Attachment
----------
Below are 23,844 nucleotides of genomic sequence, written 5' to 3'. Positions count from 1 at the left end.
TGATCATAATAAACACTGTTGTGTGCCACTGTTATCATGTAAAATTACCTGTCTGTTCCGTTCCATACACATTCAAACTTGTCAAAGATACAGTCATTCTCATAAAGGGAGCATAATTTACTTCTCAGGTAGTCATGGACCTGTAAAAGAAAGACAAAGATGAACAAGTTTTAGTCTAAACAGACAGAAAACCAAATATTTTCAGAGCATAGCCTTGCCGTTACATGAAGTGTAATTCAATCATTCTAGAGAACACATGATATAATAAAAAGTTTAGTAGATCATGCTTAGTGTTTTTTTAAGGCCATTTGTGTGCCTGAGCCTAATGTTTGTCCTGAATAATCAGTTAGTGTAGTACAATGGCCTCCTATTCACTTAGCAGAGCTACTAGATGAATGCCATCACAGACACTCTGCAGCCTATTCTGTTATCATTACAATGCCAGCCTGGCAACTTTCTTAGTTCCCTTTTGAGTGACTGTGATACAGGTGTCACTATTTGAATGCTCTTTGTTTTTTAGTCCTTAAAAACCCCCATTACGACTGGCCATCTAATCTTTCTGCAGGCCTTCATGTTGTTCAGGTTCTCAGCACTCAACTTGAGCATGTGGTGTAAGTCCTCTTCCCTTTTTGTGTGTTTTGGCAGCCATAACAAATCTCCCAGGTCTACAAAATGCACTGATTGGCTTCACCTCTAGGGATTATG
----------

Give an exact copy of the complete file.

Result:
Below are 23,844 nucleotides of genomic sequence, written 5' to 3'. Positions count from 1 at the left end.
TGATCATAATAAACACTGTTGTGTGCCACTGTTATCATGTAAAATTACCTGTCTGTTCCGTTCCATACACATTCAAACTTGTCAAAGATACAGTCATTCTCATAAAGGGAGCATAATTTACTTCTCAGGTAGTCATGGACCTGTAAAAGAAAGACAAAGATGAACAAGTTTTAGTCTAAACAGACAGAAAACCAAATATTTTCAGAGCATAGCCTTGCCGTTACATGAAGTGTAATTCAATCATTCTAGAGAACACATGATATAATAAAAAGTTTAGTAGATCATGCTTAGTGTTTTTTTAAGGCCATTTGTGTGCCTGAGCCTAATGTTTGTCCTGAATAATCAGTTAGTGTAGTACAATGGCCTCCTATTCACTTAGCAGAGCTACTAGATGAATGCCATCACAGACACTCTGCAGCCTATTCTGTTATCATTACAATGCCAGCCTGGCAACTTTCTTAGTTCCCTTTTGAGTGACTGTGATACAGGTGTCACTATTTGAATGCTCTTTGTTTTTTAGTCCTTAAAAACCCCCATTACGACTGGCCATCTAATCTTTCTGCAGGCCTTCATGTTGTTCAGGTTCTCAGCACTCAACTTGAGCATGTGGTGTAAGTCCTCTTCCCTTTTTGTGTGTTTTGGCAGCCATAACAAATCTCCCAGGTCTACAAAATGCACTGATTGGCTTCACCTCTAGGGATTATG